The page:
#MARSocial’s #Author of Year Competition: One Voice Raised: Triumph Over Rape by @Watercolorjen #NYTimes #AMAZON
Wednesday, January 13, 2010
It was a cold morning. The sun was bright, but it wasn’t offering any warmth. Glaring reflections of gold sparkled off the store windows and car bumpers shone with silver light. There were frozen puddles in the brick street. Annapolis’ harbor, was covered in a film of ice. A flock of seagulls circled around the boats in the harbor looking for a spot to make a clear landing. There were a few young people in the cyber café staring at their laptop screens and drinking coffee. Most of the stores on Main Street were not open. The street was deserted except for the trash men who were picking up bags from in front of the shops and a few men working on some telephone wires. Chick and Ruth’s Delly was busy with people having breakfast. A line was forming at the ATM machine.
It was just like every other winter morning in Annapolis.
It was like no other day in my life.
It was a day I had never imagined dawning.
It was the day I would be seeing, for the first time, the face of the man who had raped me 21 years ago.
I could have heard a pin drop when I walked through the courtroom door. I was alarmed at how much bigger the room appeared to be now that it was full of people. It didn’t seem this large the other day. Judge Hackner sat at his bench straight ahead, but he looked to me to be out on the fifty yard line of a football field and sitting way up high on a mountaintop. I was feeling small. I felt I would be engulfed by the space.
The jury turned their heads to look at me as I entered the room. I looked away and my gaze passed over the benches where my friends and family members sat. I didn’t want to look at anyone here too closely because I thought I would get too emotional. I didn’t want to fall apart. My eyes darted to the opposite side of the room and I couldn’t help but notice there were very few people sitting on the benches behind the defendant.
The balance of the room felt all wrong. Physically there were many more people sitting on the left side than the right and yet the floor seemed to be listing toward the right; tipped as if being weighed down by an invisible force toward the defendant’s table. The area around the defense table looked dark and uninviting, but I felt myself leaning into the tilt of the floor as if being sucked toward the shadow that hung there. I tried to straighten myself.
As I passed the seats where all my supporters sat, I was aware of a charged energy that was light, warm, and safe. I walked into this light and wanted to stay there. I couldn’t. I was being instructed to approach the bench where the court stenographer sat. I didn’t want to walk toward her because I would have to pass through a section of the room that was dark and oppressive. I felt dwarfed by the judge sitting way up high. I was being swallowed by the room with its heavy mahogany wood and thick carpet. I felt overwhelmed by what was expected of me. I took a breath and walked forward, being careful not to stumble. All eyes were on me. I could feel them. It was so quiet. I heard only a sniffle or two. The air felt heavy and thick.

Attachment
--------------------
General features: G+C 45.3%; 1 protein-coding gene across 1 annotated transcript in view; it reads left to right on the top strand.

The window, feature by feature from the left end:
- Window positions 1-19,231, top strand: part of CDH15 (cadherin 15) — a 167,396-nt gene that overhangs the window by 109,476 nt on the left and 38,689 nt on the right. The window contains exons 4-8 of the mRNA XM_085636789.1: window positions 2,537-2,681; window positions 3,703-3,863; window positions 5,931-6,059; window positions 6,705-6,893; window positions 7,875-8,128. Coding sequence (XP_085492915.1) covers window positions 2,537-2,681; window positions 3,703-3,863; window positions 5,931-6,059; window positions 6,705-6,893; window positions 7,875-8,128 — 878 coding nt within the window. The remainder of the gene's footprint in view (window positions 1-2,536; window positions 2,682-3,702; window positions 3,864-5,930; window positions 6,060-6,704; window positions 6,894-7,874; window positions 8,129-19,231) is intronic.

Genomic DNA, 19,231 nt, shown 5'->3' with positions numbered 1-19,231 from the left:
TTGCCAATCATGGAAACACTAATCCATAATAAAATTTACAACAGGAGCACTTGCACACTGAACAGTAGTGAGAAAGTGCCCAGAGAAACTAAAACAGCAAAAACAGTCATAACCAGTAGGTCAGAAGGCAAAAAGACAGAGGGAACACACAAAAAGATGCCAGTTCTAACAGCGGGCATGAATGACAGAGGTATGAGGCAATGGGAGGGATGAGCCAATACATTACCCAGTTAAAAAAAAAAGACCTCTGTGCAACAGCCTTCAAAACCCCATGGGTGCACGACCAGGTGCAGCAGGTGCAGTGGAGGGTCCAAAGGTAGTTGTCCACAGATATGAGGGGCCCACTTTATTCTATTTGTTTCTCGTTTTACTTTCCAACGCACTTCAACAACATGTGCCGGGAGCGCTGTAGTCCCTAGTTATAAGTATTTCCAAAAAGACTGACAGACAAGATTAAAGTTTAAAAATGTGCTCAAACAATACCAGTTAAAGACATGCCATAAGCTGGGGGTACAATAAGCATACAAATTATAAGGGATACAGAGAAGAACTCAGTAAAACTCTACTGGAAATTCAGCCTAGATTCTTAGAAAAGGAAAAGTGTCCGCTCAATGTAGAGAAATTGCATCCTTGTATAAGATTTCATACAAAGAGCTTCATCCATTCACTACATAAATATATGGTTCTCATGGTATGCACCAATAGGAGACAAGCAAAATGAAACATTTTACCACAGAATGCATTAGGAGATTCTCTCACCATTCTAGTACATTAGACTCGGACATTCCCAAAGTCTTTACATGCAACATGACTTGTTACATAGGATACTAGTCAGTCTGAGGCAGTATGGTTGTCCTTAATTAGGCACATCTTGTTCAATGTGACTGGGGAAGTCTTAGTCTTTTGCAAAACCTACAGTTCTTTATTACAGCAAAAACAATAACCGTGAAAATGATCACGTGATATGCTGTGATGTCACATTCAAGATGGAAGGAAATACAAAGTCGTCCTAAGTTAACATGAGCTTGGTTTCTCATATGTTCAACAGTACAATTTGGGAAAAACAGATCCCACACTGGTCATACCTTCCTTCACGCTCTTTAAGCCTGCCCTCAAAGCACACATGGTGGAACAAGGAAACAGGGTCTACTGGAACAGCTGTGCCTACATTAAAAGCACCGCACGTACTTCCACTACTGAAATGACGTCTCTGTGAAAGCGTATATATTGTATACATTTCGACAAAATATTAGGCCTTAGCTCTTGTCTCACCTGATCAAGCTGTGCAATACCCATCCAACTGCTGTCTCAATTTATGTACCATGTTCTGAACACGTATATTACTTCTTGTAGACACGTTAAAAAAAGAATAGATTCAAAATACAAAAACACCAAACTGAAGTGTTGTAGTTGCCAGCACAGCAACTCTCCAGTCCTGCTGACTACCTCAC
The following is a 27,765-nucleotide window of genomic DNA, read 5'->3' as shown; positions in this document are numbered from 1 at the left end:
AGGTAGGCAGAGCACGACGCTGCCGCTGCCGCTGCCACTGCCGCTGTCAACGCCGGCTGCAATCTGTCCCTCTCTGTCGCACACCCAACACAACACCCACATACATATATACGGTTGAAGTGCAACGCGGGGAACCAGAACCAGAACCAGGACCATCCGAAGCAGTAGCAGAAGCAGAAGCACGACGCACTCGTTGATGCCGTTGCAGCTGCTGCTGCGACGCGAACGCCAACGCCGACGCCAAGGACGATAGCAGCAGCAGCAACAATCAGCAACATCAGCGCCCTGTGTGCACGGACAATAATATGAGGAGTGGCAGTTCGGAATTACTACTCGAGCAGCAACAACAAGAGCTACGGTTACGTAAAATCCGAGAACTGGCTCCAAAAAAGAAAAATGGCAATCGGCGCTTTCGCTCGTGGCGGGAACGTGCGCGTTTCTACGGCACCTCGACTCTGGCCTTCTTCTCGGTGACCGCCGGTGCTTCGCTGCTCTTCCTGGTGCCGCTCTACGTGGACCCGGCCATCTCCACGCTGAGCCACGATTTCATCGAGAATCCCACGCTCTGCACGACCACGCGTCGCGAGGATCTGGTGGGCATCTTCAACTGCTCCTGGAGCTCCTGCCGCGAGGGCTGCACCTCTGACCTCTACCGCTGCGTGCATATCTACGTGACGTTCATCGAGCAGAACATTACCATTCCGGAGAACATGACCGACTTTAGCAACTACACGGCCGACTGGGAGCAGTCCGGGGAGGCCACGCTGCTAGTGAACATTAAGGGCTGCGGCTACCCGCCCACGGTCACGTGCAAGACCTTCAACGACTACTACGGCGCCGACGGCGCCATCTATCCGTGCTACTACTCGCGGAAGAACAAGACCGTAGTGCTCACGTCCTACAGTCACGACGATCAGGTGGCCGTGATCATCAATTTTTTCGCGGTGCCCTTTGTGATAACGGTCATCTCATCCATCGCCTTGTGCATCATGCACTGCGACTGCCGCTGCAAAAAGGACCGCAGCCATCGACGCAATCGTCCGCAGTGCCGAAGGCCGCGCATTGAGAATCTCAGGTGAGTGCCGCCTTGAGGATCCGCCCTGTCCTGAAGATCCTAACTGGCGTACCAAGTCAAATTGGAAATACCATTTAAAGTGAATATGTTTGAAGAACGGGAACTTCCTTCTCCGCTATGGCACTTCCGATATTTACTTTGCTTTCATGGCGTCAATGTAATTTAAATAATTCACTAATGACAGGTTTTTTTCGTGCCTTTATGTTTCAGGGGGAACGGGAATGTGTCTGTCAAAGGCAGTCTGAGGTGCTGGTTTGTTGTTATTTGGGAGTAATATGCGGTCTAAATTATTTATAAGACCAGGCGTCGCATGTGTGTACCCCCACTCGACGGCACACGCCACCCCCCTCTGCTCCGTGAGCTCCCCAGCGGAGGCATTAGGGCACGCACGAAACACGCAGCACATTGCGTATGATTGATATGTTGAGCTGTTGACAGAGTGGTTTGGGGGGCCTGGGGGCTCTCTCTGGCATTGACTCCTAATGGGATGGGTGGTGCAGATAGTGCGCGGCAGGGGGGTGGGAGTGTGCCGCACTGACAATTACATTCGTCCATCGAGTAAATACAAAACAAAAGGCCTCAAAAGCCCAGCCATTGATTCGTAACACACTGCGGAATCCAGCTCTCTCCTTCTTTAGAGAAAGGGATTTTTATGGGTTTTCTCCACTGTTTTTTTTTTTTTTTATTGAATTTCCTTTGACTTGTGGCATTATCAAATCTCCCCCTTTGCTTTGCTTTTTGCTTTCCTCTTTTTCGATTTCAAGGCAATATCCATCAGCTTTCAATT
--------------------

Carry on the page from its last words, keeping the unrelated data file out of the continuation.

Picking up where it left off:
I saw his face in profile. He was staring straight ahead with his hands in his lap. His features were sharp; a thin face with protruding cheekbones, a goatee, a widow’s peak, and a receding hairline. His complexion was pale. Way too pale to support hair and a beard that looked to be poorly dyed with inky-black shoe polish, and slicked back with Vaseline. Unnatural. Instantly I understood completely why he’d dyed his hair. I was sure it would soon be very clear to the jury. As I walked by the corner of the defense table, I was careful not to brush the edge. Darkness hung heavily in the air around the three people sitting there. I did not want to pass through it.
“Do you solemnly declare and affirm under the punishment of perjury that the testimony given will be the truth, the whole truth, and nothing but the truth?”
Trice never met my eyes. It was uncanny how, no matter when I looked at him, he was always focused on something else in the room. Maybe his lawyer told him not to look at me at all. Maybe he didn’t want to look at me. I wondered as I looked at him, “Does the face you are born with determine your fate? Or, does the life you lead imprint itself onto you? Do lines etch and features reposition until you look the part of the role you have chosen for yourself? I’m not sure. But I was struck by how his face told the story of his life. If I knew nothing about this man, and had seen him walking toward me, I would cross the street. If our meeting were in a dark alley, I would run in fear.
Each invasion, every surprise attack, and every scream he elicited from a terrorized victim echoed from his eyes. His eyes were light in color and ice cold. What must have once been smile lines in childhood had become twisted and carved into a sneer. His jaw was set and closed tight, giving him an angry look. If he had been a Hollywood actor, he would have been type-cast to play every role of sexual predator that came along. His face was one that conjured nightmares. No matter who he was as a child, his choices in adulthood had made him the boogeyman. He was surrounded by dark and evil-looking shadows.
No matter where life takes her, she seems to always have a camera in hand.
Jennifer Wheatley-Wolf is an artist who loves to work in fabric, photography and occasionally words.
Inspired by color, texture and the unexpected discoveries in the world around her, Jennifer brings her vision of the world to life through her art. Jennifer and her husband Marcus reside in Virginia.
One Voice Raised: A Triumph Over Rape
By: Jennifer Wheatley-Wolf and
Chief Investigator David Cordle, Sr.